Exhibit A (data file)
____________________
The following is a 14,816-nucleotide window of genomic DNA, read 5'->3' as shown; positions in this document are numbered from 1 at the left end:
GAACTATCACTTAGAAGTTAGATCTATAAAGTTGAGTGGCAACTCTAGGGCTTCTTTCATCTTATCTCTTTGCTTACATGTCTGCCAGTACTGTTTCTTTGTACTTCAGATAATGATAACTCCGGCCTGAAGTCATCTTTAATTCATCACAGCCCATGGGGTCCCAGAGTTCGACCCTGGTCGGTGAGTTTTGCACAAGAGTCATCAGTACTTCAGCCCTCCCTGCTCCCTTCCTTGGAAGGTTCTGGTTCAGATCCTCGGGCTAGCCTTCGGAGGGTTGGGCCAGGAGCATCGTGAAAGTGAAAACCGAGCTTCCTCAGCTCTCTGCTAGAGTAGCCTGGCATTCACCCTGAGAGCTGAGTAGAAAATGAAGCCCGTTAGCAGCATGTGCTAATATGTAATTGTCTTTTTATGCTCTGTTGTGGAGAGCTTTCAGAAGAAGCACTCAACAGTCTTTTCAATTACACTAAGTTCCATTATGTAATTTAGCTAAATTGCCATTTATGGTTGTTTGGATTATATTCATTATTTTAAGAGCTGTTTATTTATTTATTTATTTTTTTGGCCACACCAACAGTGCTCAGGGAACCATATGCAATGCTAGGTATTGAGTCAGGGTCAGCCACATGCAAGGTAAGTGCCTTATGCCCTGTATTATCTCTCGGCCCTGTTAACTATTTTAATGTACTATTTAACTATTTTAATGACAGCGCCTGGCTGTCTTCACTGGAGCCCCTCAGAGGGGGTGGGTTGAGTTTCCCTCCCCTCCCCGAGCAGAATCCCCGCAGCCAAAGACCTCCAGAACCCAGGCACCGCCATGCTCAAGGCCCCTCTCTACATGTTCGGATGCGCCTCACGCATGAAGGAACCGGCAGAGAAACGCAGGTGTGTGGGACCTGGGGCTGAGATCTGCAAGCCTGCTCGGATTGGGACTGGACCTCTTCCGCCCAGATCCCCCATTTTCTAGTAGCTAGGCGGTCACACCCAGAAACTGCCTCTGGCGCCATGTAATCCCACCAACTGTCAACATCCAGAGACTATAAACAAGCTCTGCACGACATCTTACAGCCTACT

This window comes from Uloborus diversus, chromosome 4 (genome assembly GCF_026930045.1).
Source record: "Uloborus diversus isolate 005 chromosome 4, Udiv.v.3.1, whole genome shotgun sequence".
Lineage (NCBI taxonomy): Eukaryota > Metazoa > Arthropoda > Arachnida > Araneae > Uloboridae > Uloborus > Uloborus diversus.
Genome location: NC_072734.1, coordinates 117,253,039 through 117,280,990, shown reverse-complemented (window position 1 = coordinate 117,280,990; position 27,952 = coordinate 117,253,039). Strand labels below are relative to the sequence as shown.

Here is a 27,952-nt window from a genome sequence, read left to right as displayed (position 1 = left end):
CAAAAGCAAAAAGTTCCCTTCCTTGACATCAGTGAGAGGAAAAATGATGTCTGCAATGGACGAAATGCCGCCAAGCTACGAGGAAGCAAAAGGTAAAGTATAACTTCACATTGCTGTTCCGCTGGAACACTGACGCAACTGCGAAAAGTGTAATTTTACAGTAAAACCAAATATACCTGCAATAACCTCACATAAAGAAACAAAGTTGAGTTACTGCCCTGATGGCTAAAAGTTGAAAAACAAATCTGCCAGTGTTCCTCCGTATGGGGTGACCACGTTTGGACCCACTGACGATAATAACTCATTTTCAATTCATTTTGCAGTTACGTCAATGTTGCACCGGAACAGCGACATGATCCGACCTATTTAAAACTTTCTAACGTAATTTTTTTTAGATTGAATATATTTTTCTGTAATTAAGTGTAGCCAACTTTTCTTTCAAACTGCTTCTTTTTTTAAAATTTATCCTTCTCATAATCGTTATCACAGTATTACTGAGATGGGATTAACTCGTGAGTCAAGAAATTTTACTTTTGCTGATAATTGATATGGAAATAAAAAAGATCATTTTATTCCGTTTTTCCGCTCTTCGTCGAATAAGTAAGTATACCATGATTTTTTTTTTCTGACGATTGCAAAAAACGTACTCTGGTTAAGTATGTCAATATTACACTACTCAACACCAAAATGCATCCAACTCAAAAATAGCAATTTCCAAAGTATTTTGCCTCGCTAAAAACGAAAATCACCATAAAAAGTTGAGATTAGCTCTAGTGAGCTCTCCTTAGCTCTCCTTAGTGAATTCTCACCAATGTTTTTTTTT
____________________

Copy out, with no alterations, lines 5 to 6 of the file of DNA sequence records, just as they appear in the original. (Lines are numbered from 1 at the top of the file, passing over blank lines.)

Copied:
Lineage (NCBI taxonomy): Eukaryota > Metazoa > Arthropoda > Arachnida > Araneae > Uloboridae > Uloborus > Uloborus diversus.
Genome location: NC_072734.1, coordinates 117,253,039 through 117,280,990, shown reverse-complemented (window position 1 = coordinate 117,280,990; position 27,952 = coordinate 117,253,039). Strand labels below are relative to the sequence as shown.